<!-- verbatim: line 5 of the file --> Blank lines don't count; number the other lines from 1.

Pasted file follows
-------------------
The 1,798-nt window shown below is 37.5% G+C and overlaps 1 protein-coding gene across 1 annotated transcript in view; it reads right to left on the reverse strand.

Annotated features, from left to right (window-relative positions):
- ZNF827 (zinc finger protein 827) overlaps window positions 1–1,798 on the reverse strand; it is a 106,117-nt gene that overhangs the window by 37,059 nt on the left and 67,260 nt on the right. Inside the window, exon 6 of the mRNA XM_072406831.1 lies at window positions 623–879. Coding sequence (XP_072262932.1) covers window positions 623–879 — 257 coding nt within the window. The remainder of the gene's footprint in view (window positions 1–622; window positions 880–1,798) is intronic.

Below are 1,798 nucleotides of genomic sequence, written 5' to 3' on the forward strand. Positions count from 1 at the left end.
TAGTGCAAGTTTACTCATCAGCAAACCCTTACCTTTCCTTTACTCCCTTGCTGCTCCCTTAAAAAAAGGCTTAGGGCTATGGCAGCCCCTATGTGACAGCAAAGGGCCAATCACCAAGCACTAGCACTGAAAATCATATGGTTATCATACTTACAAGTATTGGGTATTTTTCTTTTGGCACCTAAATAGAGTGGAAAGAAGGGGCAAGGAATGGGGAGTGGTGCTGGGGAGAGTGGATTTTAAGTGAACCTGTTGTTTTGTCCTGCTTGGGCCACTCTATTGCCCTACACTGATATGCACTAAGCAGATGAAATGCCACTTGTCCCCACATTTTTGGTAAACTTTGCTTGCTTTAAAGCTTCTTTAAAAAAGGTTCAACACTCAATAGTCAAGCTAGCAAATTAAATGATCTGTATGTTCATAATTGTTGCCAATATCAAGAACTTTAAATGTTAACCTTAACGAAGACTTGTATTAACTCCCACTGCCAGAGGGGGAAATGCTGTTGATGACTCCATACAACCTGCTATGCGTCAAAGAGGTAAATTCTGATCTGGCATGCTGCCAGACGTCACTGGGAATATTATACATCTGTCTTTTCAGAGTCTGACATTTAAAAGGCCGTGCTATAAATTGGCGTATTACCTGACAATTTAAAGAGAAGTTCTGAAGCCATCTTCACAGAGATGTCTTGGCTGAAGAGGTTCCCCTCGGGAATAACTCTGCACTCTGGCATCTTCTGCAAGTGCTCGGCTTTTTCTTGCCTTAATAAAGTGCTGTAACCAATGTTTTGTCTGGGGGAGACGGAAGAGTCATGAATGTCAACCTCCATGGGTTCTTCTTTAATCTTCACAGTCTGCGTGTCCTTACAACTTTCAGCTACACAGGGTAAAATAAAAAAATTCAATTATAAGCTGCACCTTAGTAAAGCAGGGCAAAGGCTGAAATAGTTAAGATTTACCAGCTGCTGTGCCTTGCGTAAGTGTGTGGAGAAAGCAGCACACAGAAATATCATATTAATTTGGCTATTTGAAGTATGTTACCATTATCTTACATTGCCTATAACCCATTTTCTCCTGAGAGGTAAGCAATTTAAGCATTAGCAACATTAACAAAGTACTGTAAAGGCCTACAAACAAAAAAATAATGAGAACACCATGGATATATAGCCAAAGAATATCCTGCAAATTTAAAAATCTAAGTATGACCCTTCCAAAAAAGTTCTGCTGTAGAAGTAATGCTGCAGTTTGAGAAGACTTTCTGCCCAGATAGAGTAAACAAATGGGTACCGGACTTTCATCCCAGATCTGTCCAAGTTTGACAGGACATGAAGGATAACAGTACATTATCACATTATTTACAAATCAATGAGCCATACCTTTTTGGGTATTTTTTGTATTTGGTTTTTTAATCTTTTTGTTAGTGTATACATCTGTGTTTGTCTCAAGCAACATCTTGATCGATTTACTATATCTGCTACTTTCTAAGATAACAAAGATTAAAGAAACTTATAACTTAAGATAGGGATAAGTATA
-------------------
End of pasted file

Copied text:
TAGTGCAAGTTTACTCATCAGCAAACCCTTACCTTTCCTTTACTCCCTTGCTGCTCCCTTAAAAAAAGGCTTAGGGCTATGGCAGCCCCTATGTGACAGCAAAGGGCCAATCACCAAGCACTAGCACTGAAAATCATATGGTTATCATACTTACAAGTATTGGGTATTTTTCTTTTGGCACCTAAATAGAGTGGAAAGAAGGGGCAAGGAATGGGGAGTGGTGCTGGGGAGAGTGGATTTTAAGTGAACCTGTTGTTTTGTCCTGCTTGGGCCACTCTATTGCCCTACACTGATATGCACTAAGCAGATGAAATGCCACTTGTCCCCACATTTTTGGTAAACTTTGCTTGCTTTAAAGCTTCTTTAAAAAAGGTTCAACACTCAATAGTCAAGCTAGCAAATTAAATGATCTGTATGTTCATAATTGTTGCCAATATCAAGAACTTTAAATGTTAACCTTAACGAAGACTTGTATTAACTCCCACTGCCAGAGGGGGAAATGCTGTTGATGACTCCATACAACCTGCTATGCGTCAAAGAGGTAAATTCTGATCTGGCATGCTGCCAGACGTCACTGGGAATATTATACATCTGTCTTTTCAGAGTCTGACATTTAAAAGGCCGTGCTATAAATTGGCGTATTACCTGACAATTTAAAGAGAAGTTCTGAAGCCATCTTCACAGAGATGTCTTGGCTGAAGAGGTTCCCCTCGGGAATAACTCTGCACTCTGGCATCTTCTGCAAGTGCTCGGCTTTTTCTTGCCTTAATAAAGTGCTGTAACCAATGTTTTGTCTGGGGGAGACGGAAGAGTCATGAATGTCAACCTCCATGGGTTCTTCTTTAATCTTCACAGTCTGCGTGTCCTTACAACTTTCAGCTACACAGGGTAAAATAAAAAAATTCAATTATAAGCTGCACCTTAGTAAAGCAGGGCAAAGGCTGAAATAGTTAAGATTTACCAGCTGCTGTGCCTTGCGTAAGTGTGTGGAGAAAGCAGCACACAGAAATATCATATTAATTTGGCTATTTGAAGTATGTTACCATTATCTTACATTGCCTATAACCCATTTTCTCCTGAGAGGTAAGCAATTTAAGCATTAGCAACATTAACAAAGTACTGTAAAGGCCTACAAACAAAAAAATAATGAGAACACCATGGATATATAGCCAAAGAATATCCTGCAAATTTAAAAATCTAAGTATGACCCTTCCAAAAAAGTTCTGCTGTAGAAGTAATGCTGCAGTTTGAGAAGACTTTCTGCCCAGATAGAGTAAACAAATGGGTACCGGACTTTCATCCCAGATCTGTCCAAGTTTGACAGGACATGAAGGATAACAGTACATTATCACATTATTTACAAATCAATGAGCCATACCTTTTTGGGTATTTTTTGTATTTGGTTTTTTAATCTTTTTGTTAGTGTATACATCTGTGTTTGTCTCAAGCAACATCTTGATCGATTTACTATATCTGCTACTTTCTAAGATAACAAAGATTAAAGAAACTTATAACTTAAGATAGGGATAAGTATA